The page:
One of our first stops in London was the famous British Museum. The British Museum was established in the year 1759, dedicated to showcase human history and culture. The size of the building is overwhelmingly large and contains exhibits that date back to Mesopotamia in 6000-1500 BC! Anyone can easily spend all day in the British Museum and still not be able to see the entirety of it, which is why at different times certain certified volunteers take groups of eager people around a particular room for about thirty minutes on a themed tour to explain in detail certain key pieces on display. Out of all the various exhibits found in the museum (such as Asia, Europe, Middle East, and Africa) my two favorite exhibits hands down were Ancient Egypt and Ancient Greece.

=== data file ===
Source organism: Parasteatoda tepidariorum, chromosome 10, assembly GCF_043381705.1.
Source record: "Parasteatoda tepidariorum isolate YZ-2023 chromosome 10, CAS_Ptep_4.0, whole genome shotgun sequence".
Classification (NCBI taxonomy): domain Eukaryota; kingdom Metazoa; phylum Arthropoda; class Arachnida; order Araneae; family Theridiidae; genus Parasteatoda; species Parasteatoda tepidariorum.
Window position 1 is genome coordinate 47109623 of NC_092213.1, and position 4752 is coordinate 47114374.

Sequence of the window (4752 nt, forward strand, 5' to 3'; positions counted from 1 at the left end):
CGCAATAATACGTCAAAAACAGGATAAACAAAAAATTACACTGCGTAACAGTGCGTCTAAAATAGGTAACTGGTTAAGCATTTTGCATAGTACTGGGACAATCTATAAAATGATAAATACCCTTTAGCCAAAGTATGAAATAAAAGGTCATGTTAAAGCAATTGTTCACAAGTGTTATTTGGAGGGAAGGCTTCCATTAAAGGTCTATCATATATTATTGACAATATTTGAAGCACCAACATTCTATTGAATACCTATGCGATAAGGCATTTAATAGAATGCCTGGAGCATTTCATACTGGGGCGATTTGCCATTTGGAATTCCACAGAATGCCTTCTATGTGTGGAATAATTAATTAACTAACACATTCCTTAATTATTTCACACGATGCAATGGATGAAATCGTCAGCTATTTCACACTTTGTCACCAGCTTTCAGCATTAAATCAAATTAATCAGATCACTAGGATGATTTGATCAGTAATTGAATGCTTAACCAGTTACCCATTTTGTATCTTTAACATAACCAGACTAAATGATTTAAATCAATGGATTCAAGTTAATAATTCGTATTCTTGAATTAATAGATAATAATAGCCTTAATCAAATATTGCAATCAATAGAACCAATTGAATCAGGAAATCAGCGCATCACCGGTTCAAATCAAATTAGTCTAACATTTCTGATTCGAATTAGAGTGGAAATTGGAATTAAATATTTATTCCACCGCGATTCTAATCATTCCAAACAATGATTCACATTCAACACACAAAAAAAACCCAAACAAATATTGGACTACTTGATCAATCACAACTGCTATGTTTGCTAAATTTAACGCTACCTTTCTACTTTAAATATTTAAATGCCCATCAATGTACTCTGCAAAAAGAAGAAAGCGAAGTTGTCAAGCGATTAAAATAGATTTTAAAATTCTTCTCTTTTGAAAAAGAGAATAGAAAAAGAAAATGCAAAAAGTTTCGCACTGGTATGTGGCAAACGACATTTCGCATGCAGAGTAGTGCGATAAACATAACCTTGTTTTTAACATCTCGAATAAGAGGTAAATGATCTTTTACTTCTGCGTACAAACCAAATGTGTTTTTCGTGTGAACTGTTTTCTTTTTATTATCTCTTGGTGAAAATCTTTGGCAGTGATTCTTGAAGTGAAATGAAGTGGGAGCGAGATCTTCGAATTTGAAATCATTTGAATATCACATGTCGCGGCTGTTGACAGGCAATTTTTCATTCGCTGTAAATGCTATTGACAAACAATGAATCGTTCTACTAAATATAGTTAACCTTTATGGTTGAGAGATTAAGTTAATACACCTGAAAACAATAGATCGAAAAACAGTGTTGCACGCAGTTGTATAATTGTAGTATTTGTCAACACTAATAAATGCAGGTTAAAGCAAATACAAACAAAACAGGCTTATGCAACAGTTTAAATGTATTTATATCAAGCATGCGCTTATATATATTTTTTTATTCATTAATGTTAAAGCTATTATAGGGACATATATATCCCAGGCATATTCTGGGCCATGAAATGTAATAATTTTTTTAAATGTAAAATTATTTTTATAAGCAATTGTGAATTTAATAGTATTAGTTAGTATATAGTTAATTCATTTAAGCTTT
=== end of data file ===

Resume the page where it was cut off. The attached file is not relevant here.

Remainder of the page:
Outside of British Museum
The nine large rooms dedicated solely to Ancient Egypt not only had giant statues, mummified cats, and actual hieroglyphs on ancient tile but also the actual Rosetta Stone! For those who do not know, the Rosetta Stone is a giant slab of granodiorite (similar to granite) with a written decree from King Ptolemy V in three different languages: Egyptian Hieroglyphs, Demotic, and Ancient Greece. Since this tablet contains the same decree written three times, historians were able to use this stone as a "key" to translate Ancient Egyptian hieroglyphs for the first time. Sure, learning about the Rosetta Stone in elementary school was interesting, but actually seeing this monumental piece of history only a few feet in-front of me is a surreal experience I hope everyone can enjoy in their lifetime.

Ancient Egyptian Mummy and sarcophagus 

Egyptian Pharaoh statue 

The Rosetta Stone